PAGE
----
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EL SEGUNDO, Calif. -- The Los Angeles Lakers are down to zero healthy point guards.
Steve Blake is expected to miss at least six weeks with a torn ulnar collateral ligament in his right elbow, the team announced Thursday. The Lakers were already playing without Steve Nash (nerve root irritation) for the past 12 games and Jordan Farmar (hamstring tear) for the past three games.
Blake had an MRI, which revealed the injury. He was hurt in the second half of the Lakers' 116-111 road loss to the Washington Wizards on Nov. 26. The 11-year veteran will not accompany the Lakers on their four-game road trip through Oklahoma City, Charlotte, Atlanta and Memphis and will visit a doctor Friday to receive a platelet-rich plasma injection into the tear.
"If I was a baseball player, I probably would have surgery, but we're thinking with time and a PRP injection, we think that will be sufficient enough to heal it up," Blake said.
The Lakers have no immediate plans to add a point guard to their roster via trade, free agency or D-League call-up in wake of the news.
"I think for the time being we're going to roll with what we've got," Lakers general manager Mitch Kupchak said. "To find a player that doesn't belong to somebody right now that can come in and play in front of Kobe [Bryant], in front of Xavier [Henry], in front of Jodie [Meeks], it's unlikely.
"But maybe there's a player out there that we can take a look at. ... It's a good time to perhaps look at a player, but I don't think there's somebody that we're going to bring in and we're going to start or is going to play big minutes."
Asked specifically about Leandro Barbosa, as well as former Lakers Darius Morris and Chris Duhon, Kupchak said they are all "on the list" in terms of players the team is considering.
Lakers coach Mike D'Antoni said Bryant and Meeks would be the starting backcourt against the Thunder, with Bryant handling point guard duties. Henry, who was already playing backup point since Farmar's injury, will continue to fill that role.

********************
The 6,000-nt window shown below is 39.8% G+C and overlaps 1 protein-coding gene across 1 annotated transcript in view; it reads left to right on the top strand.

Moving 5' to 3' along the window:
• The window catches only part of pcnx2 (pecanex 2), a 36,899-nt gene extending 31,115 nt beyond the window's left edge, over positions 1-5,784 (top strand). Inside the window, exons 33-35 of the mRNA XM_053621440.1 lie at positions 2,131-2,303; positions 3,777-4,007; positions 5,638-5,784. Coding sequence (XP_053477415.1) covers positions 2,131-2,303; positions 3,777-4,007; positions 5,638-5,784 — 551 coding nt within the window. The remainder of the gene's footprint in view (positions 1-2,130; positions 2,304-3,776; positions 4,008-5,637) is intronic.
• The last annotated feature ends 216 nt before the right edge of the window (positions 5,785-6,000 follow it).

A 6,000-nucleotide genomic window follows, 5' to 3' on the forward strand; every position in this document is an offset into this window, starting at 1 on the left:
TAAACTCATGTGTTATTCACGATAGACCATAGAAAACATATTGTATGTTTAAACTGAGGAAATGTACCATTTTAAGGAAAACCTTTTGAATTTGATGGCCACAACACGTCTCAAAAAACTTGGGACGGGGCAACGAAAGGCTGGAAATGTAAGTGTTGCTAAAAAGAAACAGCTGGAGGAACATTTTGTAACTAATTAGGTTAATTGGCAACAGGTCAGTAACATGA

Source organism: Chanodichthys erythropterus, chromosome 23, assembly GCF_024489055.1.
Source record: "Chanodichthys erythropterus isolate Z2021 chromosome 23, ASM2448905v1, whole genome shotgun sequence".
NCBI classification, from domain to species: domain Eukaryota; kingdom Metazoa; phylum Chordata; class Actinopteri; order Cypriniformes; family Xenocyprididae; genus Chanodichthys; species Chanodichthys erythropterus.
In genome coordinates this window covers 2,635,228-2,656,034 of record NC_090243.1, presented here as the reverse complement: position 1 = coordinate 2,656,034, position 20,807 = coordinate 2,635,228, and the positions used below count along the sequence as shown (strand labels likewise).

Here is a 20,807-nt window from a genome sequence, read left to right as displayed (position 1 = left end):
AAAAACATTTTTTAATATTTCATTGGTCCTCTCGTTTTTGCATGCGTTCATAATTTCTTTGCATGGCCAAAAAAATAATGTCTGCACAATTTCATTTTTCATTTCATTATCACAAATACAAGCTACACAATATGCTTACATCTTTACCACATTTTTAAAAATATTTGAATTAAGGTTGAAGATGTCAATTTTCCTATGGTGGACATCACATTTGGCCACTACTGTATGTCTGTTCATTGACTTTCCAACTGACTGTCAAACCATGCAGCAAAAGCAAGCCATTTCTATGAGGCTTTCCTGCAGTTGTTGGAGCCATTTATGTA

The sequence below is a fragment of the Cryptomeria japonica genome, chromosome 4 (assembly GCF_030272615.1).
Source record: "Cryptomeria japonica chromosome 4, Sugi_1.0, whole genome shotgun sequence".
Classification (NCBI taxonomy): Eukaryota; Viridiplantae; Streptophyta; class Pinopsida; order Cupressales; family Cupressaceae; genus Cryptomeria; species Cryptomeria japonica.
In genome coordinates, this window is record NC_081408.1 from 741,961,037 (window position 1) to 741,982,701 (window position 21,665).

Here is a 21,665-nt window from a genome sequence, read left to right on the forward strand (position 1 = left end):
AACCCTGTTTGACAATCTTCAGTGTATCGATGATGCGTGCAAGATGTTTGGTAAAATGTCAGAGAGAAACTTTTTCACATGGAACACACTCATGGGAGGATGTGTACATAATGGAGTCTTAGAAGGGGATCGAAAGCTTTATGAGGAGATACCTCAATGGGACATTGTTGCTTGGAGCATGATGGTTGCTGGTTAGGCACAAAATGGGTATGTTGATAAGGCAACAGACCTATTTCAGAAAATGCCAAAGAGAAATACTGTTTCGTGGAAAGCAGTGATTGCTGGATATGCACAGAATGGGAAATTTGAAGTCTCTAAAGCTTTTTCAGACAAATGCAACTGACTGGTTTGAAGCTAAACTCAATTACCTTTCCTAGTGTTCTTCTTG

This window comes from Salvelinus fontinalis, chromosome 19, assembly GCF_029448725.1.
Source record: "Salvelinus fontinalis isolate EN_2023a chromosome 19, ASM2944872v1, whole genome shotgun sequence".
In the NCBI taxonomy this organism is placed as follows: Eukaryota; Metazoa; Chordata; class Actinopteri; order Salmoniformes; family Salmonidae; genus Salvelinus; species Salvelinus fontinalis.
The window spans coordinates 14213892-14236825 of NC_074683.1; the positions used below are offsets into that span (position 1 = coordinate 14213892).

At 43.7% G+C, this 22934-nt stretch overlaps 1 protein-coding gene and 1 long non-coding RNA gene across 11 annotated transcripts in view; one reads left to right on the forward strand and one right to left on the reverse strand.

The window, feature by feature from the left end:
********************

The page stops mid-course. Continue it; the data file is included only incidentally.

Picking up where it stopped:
"I don't really have a choice right now," Bryant said of suddenly running the team in just his third game back after nearly eight months off with a torn Achilles in his left leg. "I got to get out there and do a lot more than expected in terms of handling the ball and doing significantly more running."
Bryant has averaged 3.5 assists and 5.5 turnovers in his first two games back and even started to transition to more of a frontcourt role against Phoenix, guarding the small forward on defense and being a screen setter on offense. Those developments will be scrapped for the time being because of the Blake's injury.
"I think he always likes the challenges," Pau Gasol said of the prospect of Bryant at the point. "Maybe it might be a little too early in the process of recovering and getting back in shape, but you can't really set the rules here. Things, you have to face them as they come, and we have no point guards right now so we have to get Kobe and Xavier playing the point for as long as they need to."
Henry has averaged 1.7 assists and 1.0 turnovers per game since Farmar went out.
"I've had to do it these past few games, so I don't expect too much to change," said Henry, who had not played point guard since his AAU days prior to the backup assignment. "It was kind of forced upon me. I had to get comfortable playing it. And it wasn't anything that's crazy out of my element, like I've never seen it before. It's just handling the ball and starting the offense."
Farmar will join the Lakers on the road to continue to rehabilitate his hamstring with the training staff but will not play. He will be re-evaluated when the Lakers get back to L.A. next week. Nash will not attend the trip and plans to travel to Vancouver, British Columbia, for another set of workout sessions with his personal trainer, Rick Celebrini.
"Although Steve Nash doesn't have a timetable right now, we understand that Jordan is probably closest to coming back," Kupchak said. "If we can last a couple of weeks, a week or two, and get Jordan back, then we'll be OK."
Blake injured himself while defending Washington's John Wall when the 23-year-old former No. 1 pick was pushing the ball in transition.
"I went for the steal and kind of jammed my arm up into his body," said Blake, 33. "I think that's when I tore it."
It mirrored the freak injury that Nash, 39, suffered in just the second game of last season when he fractured his leg from a collision with Portland Trail Blazers 23-year-old star guard Damian Lillard, which spurred the nerve issues in his back and hamstrings that he continues to cope with.
"It's weird," D'Antoni said. "Strange stuff. This is an injury that never happens. It happened. Steve [Nash] got that nerve problem that never happens. It happened. Just, we'll fight through it."
After experiencing a litany of injuries to the roster last season and now having the injury bug starting to hit hard again, Kupchak said the team won't allow itself to lament its bad luck.
"There's nobody in this league that thinks that way," Kupchak said. "If you think anybody is feeling sorry for us or we're feeling sorry for somebody else, that's not how it works. It's a part of doing business in this league, whether it's basketball or football or baseball or college. It's a constant variable that teams deal with, which is injuries."